“I love Northampton, I will never leave it. I have been all round the world this year but when I get back here it just smells like home,” Slowthai says.
After the talk the plan is for Slowthai to retreat to another room to avoid being stuck in a swarm of people wanting photos. But Slowthai wants to know where the smoking area is so everyone moves through the corridors. You can hear the murmurs of recognition passing among the students down the hallway.
“No it isn’t…”
“What’s he doing here?”
It’s busy out in the smoking area. Some bolder students come up and say hello but there is a lot of smiling and discrete gawping going on. As he makes he way back down the corridor there is soon a shoal of selfie hunters around him and Slowthai has time for everyone.
I ask the Duckman if they have a couple of big Range Rovers out in the parking lot.
“We’re not about that. For a start, none of us can drive,” he smiles.
Slowthai has to get away for his album launch event at the independent record shop Spun Out in Gold Street. By the time he is due to perform at The Garibaldi later in the evening, Spun Out will have sold out. He thinks 2019 has been a great year but to me it looks like it is just the start.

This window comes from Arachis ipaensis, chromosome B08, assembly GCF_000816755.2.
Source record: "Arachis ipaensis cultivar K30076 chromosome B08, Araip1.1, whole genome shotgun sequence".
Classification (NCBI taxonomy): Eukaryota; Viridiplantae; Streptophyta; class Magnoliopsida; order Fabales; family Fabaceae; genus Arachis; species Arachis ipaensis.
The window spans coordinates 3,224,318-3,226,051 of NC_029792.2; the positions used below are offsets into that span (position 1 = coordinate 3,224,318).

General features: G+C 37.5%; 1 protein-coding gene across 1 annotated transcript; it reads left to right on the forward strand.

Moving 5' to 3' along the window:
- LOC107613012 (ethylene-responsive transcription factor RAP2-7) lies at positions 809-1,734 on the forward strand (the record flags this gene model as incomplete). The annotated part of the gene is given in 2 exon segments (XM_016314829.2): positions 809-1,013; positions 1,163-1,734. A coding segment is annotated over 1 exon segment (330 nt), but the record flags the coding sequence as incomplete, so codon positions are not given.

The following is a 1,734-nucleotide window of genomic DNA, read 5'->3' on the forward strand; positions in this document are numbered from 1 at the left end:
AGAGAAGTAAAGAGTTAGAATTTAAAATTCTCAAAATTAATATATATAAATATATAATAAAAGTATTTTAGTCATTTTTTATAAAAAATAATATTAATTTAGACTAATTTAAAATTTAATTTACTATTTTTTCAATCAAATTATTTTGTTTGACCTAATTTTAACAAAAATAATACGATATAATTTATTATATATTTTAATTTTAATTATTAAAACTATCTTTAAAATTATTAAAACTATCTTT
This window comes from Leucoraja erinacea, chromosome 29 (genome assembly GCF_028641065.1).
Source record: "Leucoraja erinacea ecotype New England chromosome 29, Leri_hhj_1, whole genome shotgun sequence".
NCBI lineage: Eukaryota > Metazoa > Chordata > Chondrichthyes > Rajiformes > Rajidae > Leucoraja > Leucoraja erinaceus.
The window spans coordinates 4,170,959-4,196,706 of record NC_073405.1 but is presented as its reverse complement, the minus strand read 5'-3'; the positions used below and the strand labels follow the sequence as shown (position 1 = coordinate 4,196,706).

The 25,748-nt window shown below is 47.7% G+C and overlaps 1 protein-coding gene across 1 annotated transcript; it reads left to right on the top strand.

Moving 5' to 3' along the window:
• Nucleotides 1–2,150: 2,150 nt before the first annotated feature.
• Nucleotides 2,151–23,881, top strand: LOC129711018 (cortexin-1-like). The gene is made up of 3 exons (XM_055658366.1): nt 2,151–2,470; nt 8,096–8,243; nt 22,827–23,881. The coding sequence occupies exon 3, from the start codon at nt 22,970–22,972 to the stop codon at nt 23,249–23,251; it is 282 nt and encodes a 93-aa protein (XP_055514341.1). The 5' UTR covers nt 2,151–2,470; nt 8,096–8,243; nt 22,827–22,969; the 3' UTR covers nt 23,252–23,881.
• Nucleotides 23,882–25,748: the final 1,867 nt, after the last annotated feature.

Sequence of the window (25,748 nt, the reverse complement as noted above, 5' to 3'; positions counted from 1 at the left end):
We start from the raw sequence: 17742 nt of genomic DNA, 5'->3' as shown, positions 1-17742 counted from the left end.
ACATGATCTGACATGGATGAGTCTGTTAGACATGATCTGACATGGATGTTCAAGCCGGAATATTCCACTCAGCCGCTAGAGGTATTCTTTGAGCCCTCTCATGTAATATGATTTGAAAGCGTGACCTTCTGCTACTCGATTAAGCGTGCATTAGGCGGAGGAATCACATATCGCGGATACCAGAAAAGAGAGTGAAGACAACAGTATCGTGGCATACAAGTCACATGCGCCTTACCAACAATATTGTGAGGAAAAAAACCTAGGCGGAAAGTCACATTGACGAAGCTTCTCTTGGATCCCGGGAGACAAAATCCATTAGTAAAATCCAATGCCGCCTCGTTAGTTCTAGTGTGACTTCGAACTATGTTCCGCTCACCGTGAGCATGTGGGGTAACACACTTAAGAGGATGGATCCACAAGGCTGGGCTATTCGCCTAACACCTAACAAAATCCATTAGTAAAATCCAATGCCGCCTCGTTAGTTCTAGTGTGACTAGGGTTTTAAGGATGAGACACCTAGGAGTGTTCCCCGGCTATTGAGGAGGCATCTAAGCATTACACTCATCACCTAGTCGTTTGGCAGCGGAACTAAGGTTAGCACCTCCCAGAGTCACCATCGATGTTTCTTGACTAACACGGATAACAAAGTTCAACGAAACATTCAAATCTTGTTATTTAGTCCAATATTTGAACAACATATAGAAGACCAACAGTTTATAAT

The visit is a coup for Music and Performing Arts Curriculum Manager Sarah Thursby:
“I just reached out through their main contact email at first and once I got talking to Lewis they were really keen to help.”
Before Slowthai, aka Tyron Frampton, heads off to continue being all that he can be (there is maybe another album and down the line work in other media seems likely, maybe a graphic novel) I invite him to come up with a coverline for the next edition of the NQ.
He thinks for a bit and traces his finger across the copy I have given him as inspiration.
“If a pigeon can fly, then why can’t I?”
I can’t be a fan of this kid – I’m 50-years-old for God’s sake – but I don’t think I’ve got any choice.